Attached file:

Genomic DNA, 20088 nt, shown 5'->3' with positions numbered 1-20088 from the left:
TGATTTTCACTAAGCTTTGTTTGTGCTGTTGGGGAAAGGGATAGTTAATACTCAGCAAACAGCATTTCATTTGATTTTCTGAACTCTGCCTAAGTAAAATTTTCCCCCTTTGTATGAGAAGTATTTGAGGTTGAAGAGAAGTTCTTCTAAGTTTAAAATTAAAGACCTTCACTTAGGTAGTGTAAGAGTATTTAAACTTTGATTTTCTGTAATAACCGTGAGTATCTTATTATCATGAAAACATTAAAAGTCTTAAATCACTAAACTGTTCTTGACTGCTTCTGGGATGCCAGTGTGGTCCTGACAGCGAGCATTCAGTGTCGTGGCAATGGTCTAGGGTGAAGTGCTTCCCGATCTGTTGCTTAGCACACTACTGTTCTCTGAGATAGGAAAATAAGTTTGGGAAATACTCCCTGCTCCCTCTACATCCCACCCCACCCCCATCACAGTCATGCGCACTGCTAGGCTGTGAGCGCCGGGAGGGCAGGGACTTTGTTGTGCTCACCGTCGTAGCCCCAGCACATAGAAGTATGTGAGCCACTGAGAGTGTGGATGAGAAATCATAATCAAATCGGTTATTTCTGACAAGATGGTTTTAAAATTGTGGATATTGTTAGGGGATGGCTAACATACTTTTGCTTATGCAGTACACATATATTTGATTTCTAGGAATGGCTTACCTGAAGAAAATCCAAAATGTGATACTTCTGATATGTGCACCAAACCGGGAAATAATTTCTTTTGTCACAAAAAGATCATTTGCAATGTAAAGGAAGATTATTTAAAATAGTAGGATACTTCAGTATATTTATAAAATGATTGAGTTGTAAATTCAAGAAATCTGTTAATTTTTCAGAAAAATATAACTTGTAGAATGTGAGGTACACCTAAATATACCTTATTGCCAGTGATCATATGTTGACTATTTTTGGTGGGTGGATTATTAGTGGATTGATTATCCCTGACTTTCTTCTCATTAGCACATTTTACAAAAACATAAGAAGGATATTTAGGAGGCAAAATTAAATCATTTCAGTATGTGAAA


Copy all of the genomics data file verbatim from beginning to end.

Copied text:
Genomic DNA, 20088 nt, shown 5'->3' with positions numbered 1-20088 from the left:
TGATTTTCACTAAGCTTTGTTTGTGCTGTTGGGGAAAGGGATAGTTAATACTCAGCAAACAGCATTTCATTTGATTTTCTGAACTCTGCCTAAGTAAAATTTTCCCCCTTTGTATGAGAAGTATTTGAGGTTGAAGAGAAGTTCTTCTAAGTTTAAAATTAAAGACCTTCACTTAGGTAGTGTAAGAGTATTTAAACTTTGATTTTCTGTAATAACCGTGAGTATCTTATTATCATGAAAACATTAAAAGTCTTAAATCACTAAACTGTTCTTGACTGCTTCTGGGATGCCAGTGTGGTCCTGACAGCGAGCATTCAGTGTCGTGGCAATGGTCTAGGGTGAAGTGCTTCCCGATCTGTTGCTTAGCACACTACTGTTCTCTGAGATAGGAAAATAAGTTTGGGAAATACTCCCTGCTCCCTCTACATCCCACCCCACCCCCATCACAGTCATGCGCACTGCTAGGCTGTGAGCGCCGGGAGGGCAGGGACTTTGTTGTGCTCACCGTCGTAGCCCCAGCACATAGAAGTATGTGAGCCACTGAGAGTGTGGATGAGAAATCATAATCAAATCGGTTATTTCTGACAAGATGGTTTTAAAATTGTGGATATTGTTAGGGGATGGCTAACATACTTTTGCTTATGCAGTACACATATATTTGATTTCTAGGAATGGCTTACCTGAAGAAAATCCAAAATGTGATACTTCTGATATGTGCACCAAACCGGGAAATAATTTCTTTTGTCACAAAAAGATCATTTGCAATGTAAAGGAAGATTATTTAAAATAGTAGGATACTTCAGTATATTTATAAAATGATTGAGTTGTAAATTCAAGAAATCTGTTAATTTTTCAGAAAAATATAACTTGTAGAATGTGAGGTACACCTAAATATACCTTATTGCCAGTGATCATATGTTGACTATTTTTGGTGGGTGGATTATTAGTGGATTGATTATCCCTGACTTTCTTCTCATTAGCACATTTTACAAAAACATAAGAAGGATATTTAGGAGGCAAAATTAAATCATTTCAGTATGTGAAA